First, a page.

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T.F. and B.F. v. Kettle Moraine School District

Description:  Two sets of Wisconsin parents have filed a lawsuit against the Kettle Moraine School District to challenge its policy that allows minor students to change their name and gender pronouns at school without parental consent.

Tuesday, Oct 3, 2023

WAUKESHA, Wis. – A Wisconsin court ruled Tuesday that Kettle Moraine School District’s policy of changing students’ names and pronouns at school without parental consent and over their objection violates parents’ rights. Attorneys with Wisconsin Institute for Law and Liberty and Alliance Defending Freedom representing two sets of Wisconsin parents challenging the policy filed the lawsuit, T.F. and B.F. v. Kettle Moraine School District, in November 2021.

In February of this year, the parents filed a motion that asked the Waukesha County Circuit Court to rule in favor of their parental rights after the court denied the school district’s motion to dismiss the case and noted that the school district policy potentially violates the parents’ rights.

“Parents’ rights to direct the upbringing and education of their children is one of the most basic constitutional rights every parent holds dear,” said ADF Senior Counsel Kate Anderson, director of the ADF Center for Parental Rights. “Yet we are seeing more and more school districts across the country not only ignoring parents’ concerns but actively working against them. The court was right to respect the serious concerns of these parents by holding that Kettle Moraine School District’s policy, which undermines parents and harms children, violates the Wisconsin Constitution.”

“The School District could not administer medicine to a student without parental consent. The School District could not require or allow a student to participate in a sport without parental consent. Likewise, the School District cannot change the pronoun of a student without parental consent without impinging on a fundamental liberty interest of the parents,” the Waukesha County Circuit Court wrote in its opinion.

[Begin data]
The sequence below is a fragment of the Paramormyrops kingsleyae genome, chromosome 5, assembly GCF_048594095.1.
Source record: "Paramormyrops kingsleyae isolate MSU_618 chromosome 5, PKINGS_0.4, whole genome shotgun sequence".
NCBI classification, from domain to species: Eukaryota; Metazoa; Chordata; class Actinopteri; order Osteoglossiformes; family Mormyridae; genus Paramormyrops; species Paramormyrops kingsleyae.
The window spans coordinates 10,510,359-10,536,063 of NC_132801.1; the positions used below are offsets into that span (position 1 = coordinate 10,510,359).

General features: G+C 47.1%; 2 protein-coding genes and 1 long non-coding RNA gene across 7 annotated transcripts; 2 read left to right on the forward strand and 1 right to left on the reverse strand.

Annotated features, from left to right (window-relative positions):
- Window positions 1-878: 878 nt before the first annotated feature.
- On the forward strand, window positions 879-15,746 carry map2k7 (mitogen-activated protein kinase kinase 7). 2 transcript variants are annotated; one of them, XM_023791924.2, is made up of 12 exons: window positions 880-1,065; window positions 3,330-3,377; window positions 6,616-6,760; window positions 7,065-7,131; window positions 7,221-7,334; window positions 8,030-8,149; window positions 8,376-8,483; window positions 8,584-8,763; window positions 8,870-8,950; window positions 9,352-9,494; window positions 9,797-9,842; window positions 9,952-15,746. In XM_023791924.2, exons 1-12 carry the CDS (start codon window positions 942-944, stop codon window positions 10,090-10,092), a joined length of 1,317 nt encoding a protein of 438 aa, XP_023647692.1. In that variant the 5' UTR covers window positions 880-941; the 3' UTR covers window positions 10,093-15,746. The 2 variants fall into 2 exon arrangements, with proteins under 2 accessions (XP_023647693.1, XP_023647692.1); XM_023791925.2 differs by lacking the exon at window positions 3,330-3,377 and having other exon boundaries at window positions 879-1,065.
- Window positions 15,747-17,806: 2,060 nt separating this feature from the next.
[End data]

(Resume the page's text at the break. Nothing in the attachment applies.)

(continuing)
One of the couples suing the school district was forced to withdraw their then 12-year-old daughter from the district to protect her mental health and preserve their parental role. The district violated their constitutionally protected freedoms by insisting that school staff use a male name and male pronouns to address their daughter at school without their consent and over their objections. Additionally, another couple joined the lawsuit to make sure the same thing doesn’t happen to their children.

ADF attorneys serve as co-counsel for the two families along with WILL Deputy Counsel Luke Berg, who is lead counsel in the case.

“This victory represents a major win for parental rights. The court confirmed that parents, not educators or school faculty, have the right to decide whether a social transition is in their own child’s best interests. The decision should be a warning to the many districts across the country with similar policies to exclude parents from gender transitions at school,” Berg said.

Alliance Defending Freedom is an alliance-building, non-profit legal organization committed to protecting religious freedom, free speech, parental rights, and the sanctity of life.

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ABOUT Kate Anderson

Kate Anderson serves as senior counsel with Alliance Defending Freedom, where she is the director of the Center for Parental Rights. In this role, she leads the team working to ensure schools respect the role of parents in directing the upbringing, education, and health care of their children. In 2023, Anderson, together with allied attorneys, successfully defended parents in Wisconsin, and her team is actively engaged in many other states and courts protecting the fundamental rights of parents. Anderson's work at ADF began in 2015, focusing on protecting the conscience rights of individuals being unjustly compelled to forfeit their beliefs under threat of government retaliation, heavy fines, or other punishment. Prior to joining ADF, Anderson was an associate attorney with Ellis, Li & McKinstry, PLLC, in Seattle, where she litigated both civil and criminal cases. She obtained her law degree magna cum laude in 2009 from Gonzaga University School of Law, where she served on the Gonzaga Law Review . She is admitted to the state bars of Arizona and Washington, the U.S. Supreme Court, and several federal district and appellate courts.